We built the website with a few points in mind — it had to be flashy but usable, sharp and filled with product photography, and had to give the viewer a feeling of quality. The product ForgedCraft sells isn't cheap (wheels like these routinely run past the $5K/set mark), so the design had to be sophisticated. Still, we decided to stick to a few tried-and-true aftermarket automotive tropes, including using dark backgrounds and a “racing-inspired” logotype.
The site was built in Jekyll with Bootstrap 3 and is hosted on Amazon's S3 static website service. The client's needs for this website fit Jekyll's strengths perfectly — speed and latency were more important considerations than offering advanced functionality or a web-based administration panel.
The founder had specific ideas about the logo — after some discussion we realized that branding the company using a crest would be detrimental to the company's image (almost all of ForgedCraft's competitors use a crest or seal as a logo). We went through almost a dozen iterations of different logotypes before settling on the final version — that logotype was then further refined to connect and separate ligatures to make individual letterforms and the overall logotype flow.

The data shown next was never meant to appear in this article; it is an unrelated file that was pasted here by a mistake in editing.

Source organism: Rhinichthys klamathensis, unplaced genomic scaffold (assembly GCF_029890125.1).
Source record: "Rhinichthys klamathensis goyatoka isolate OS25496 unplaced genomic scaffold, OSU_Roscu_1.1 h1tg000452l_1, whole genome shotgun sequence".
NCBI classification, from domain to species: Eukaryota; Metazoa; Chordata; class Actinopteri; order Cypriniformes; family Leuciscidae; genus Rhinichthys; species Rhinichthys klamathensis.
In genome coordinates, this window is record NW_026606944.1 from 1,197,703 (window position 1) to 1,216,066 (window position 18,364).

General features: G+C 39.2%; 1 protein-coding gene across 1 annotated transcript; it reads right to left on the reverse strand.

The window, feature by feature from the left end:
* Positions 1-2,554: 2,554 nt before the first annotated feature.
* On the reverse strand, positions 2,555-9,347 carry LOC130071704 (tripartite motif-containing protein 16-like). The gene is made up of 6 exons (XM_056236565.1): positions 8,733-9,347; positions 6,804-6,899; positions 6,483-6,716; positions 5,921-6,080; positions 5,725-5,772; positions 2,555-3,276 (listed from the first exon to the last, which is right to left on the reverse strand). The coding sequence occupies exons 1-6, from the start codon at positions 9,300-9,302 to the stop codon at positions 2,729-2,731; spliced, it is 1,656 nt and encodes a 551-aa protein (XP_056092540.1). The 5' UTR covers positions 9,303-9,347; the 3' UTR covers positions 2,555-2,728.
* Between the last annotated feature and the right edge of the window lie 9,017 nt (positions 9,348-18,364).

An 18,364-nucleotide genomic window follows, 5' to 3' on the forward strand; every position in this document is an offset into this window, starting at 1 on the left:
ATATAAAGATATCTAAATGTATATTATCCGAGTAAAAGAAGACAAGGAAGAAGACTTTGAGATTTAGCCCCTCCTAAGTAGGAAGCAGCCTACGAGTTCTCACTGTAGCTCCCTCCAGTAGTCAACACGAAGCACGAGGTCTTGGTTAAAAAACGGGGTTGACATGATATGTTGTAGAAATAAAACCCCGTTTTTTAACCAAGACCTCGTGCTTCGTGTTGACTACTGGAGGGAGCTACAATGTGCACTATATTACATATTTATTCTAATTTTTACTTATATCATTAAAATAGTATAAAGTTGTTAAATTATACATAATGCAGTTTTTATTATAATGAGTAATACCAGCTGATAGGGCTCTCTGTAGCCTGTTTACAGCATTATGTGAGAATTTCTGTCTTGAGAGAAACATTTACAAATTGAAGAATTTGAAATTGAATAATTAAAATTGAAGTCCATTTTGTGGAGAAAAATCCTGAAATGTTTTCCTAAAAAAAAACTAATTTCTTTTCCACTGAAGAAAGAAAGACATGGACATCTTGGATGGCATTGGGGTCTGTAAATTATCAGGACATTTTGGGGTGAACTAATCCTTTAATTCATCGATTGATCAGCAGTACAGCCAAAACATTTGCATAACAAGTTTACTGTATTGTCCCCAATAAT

I usually start by sketching out concepts, including sitemap components and basic UI wireframes. This is one of the pages I started doodling in preparation for ForgedCraft's website.
Here's a better screenshot of an interior page.
Another look at the homepage and footer. The header compresses itself after the user scrolls past a certain point to save vertical space — it also changes backgrounds from transparent to solid when a user scrolls past the top hero image on every page.